“Trump is not that. He’s an insane bigot. He is dangerous,” C.K. continued. Citing Trump’s promises to limit First Amendment rights and in particular the freedom of the press to criticize political figures, and his vow to make even his ostensible fellow Republicans “pay” for criticizing him, C.K. added that “I’m saying this now because if he gets in there we won’t be able to criticize him anymore.”
C.K. made direct parallels between the current political situation and that of 1930s Germany, and admitted “I’m an idiot and I’m sure a bunch of you are very annoyed by this. F***ing celebrity with an opinion,” adding that “I swear this isn’t really a political opinion.” He also acknowledged that Trump’s popularity is at least in part due to people making protest votes against the status quo. But he urged his fans to consider someone who isn’t just in it for himself. “Give him another TV show. Let him pay to put his name on buildings. But please stop voting for him. And please watch Horace and Pete.”
Penn, Maher and C.K. were of course preceded by Sacha Baron Cohen, who proved he’s practically psychic with his latest film, The Brothers Grimsby, which features a convoluted subplot in which Trump is metaphorically burned in effigy. (The film, which went into production in 2014, comes out just in time for Trump’s near ascension. Not bad timing, that.)
For his appearance at the U.S. Premiere on Thursday in Westwood, Cohen wore one of Trump’s “Make America Great Again” baseball caps. It paired well with his Grimsby costume, which included carrying around a plastic cup full of beer and waving around a prop gun, for a viciously on the nose parody of Trump’s tea party-esque following. “He’s a demagogue,” Cohen said that night, and the bashing didn’t stop until the end of the film when he used the disclaimer Columbia asked him to slap onto Grimsby‘s end credits, which clarified that Trump didn’t actually appear in the film, to wring out one more laugh at his expense.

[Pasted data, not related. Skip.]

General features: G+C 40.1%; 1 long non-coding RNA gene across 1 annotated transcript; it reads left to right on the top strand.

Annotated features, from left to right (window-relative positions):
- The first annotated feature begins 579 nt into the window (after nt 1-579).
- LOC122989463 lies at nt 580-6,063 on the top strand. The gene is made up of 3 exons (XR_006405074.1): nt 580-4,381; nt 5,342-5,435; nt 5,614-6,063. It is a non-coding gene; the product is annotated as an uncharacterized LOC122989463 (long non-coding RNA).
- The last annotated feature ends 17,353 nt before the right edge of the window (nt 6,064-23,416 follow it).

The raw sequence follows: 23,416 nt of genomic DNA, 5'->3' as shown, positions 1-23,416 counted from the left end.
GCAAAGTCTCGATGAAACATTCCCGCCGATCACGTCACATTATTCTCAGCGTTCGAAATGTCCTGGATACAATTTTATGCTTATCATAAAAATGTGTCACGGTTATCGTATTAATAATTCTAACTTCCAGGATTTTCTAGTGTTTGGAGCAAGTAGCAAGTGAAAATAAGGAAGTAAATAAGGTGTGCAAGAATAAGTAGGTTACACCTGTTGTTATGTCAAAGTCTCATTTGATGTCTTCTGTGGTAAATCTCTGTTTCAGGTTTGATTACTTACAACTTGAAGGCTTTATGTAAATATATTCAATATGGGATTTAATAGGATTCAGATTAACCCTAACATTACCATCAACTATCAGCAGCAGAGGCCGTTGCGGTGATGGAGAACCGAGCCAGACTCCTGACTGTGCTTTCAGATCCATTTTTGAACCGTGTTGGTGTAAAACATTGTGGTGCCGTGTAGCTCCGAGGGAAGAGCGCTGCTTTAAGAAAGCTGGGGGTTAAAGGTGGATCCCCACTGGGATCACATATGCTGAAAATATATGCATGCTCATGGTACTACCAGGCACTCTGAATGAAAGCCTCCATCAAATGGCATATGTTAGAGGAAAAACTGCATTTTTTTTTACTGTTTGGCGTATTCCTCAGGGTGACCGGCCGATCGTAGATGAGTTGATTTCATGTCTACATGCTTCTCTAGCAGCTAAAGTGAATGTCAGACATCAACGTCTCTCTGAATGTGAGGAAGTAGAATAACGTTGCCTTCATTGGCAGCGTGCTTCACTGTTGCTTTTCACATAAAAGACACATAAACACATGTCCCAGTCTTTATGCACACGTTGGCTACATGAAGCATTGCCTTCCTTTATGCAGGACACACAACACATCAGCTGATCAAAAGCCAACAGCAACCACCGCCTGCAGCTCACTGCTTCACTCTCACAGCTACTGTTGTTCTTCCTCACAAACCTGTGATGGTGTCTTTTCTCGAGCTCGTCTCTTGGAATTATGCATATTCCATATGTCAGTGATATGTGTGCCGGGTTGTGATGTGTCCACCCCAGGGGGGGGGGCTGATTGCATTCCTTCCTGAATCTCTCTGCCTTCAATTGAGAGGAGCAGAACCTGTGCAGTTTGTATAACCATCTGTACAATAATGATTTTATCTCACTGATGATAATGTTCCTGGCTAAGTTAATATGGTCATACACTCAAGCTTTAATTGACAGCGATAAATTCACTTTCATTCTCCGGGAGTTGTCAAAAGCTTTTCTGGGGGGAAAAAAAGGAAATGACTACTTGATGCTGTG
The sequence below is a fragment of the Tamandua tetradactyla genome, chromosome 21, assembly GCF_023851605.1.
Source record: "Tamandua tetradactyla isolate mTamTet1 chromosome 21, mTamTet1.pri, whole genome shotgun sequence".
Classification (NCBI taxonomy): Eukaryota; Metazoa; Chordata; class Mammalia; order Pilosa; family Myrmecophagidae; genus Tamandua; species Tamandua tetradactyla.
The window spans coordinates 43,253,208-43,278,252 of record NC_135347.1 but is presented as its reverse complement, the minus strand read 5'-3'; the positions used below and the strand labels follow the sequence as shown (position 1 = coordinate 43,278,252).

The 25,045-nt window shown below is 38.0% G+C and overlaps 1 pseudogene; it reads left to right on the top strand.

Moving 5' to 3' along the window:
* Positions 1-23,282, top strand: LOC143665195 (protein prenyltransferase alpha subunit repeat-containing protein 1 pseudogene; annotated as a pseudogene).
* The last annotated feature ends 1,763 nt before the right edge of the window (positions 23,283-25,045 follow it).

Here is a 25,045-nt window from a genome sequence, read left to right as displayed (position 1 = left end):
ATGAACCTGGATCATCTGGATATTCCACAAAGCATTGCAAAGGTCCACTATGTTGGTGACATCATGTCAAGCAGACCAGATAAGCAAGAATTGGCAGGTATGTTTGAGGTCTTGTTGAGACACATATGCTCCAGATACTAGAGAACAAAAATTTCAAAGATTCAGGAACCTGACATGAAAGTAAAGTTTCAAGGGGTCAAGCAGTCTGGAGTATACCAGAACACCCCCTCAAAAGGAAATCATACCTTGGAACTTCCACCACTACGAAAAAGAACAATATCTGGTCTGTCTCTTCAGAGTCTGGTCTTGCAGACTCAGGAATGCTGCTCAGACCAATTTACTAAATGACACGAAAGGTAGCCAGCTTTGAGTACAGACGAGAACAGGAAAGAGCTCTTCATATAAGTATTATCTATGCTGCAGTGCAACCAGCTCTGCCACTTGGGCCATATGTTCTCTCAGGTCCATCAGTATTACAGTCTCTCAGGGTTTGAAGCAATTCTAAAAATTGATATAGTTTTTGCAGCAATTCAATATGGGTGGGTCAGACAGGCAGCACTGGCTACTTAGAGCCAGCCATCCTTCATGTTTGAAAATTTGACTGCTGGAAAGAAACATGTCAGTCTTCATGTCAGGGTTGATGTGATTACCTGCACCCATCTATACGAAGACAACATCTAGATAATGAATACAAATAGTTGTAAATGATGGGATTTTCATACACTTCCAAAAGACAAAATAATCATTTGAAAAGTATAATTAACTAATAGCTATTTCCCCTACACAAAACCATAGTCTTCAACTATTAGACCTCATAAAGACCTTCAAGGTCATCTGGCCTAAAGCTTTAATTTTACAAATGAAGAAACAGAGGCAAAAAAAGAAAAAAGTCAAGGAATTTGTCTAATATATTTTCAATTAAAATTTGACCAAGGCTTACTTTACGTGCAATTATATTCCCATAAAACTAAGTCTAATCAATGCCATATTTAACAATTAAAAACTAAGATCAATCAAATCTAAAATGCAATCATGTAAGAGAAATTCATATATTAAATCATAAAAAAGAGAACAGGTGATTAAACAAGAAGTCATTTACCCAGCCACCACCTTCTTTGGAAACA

But lest you think this is all just a bunch of liberals, The Republican debate on Thursday saw the debut of the GOP’s own half-hearted efforts to dump Trump. Preceded by several days of what amounted to polite contrition from debate host Fox news, the event itself turned out to be a full-on attack on the front-runner, with everything from his bad business decisions to – I am not making this up – his penis size made a subject of discussion.
Will the Trump backlash work? Probably not. His voters don’t give a damn what Hollywood liberals think, and as for the Republicans, as harsh as their attacks were during the debate, all of the remaining non-Trump candidates said during the debate that if he gets the nomination, they would vote for him. But it is entertaining. Appropriate for a political campaign dominated by a reality TV celebrity.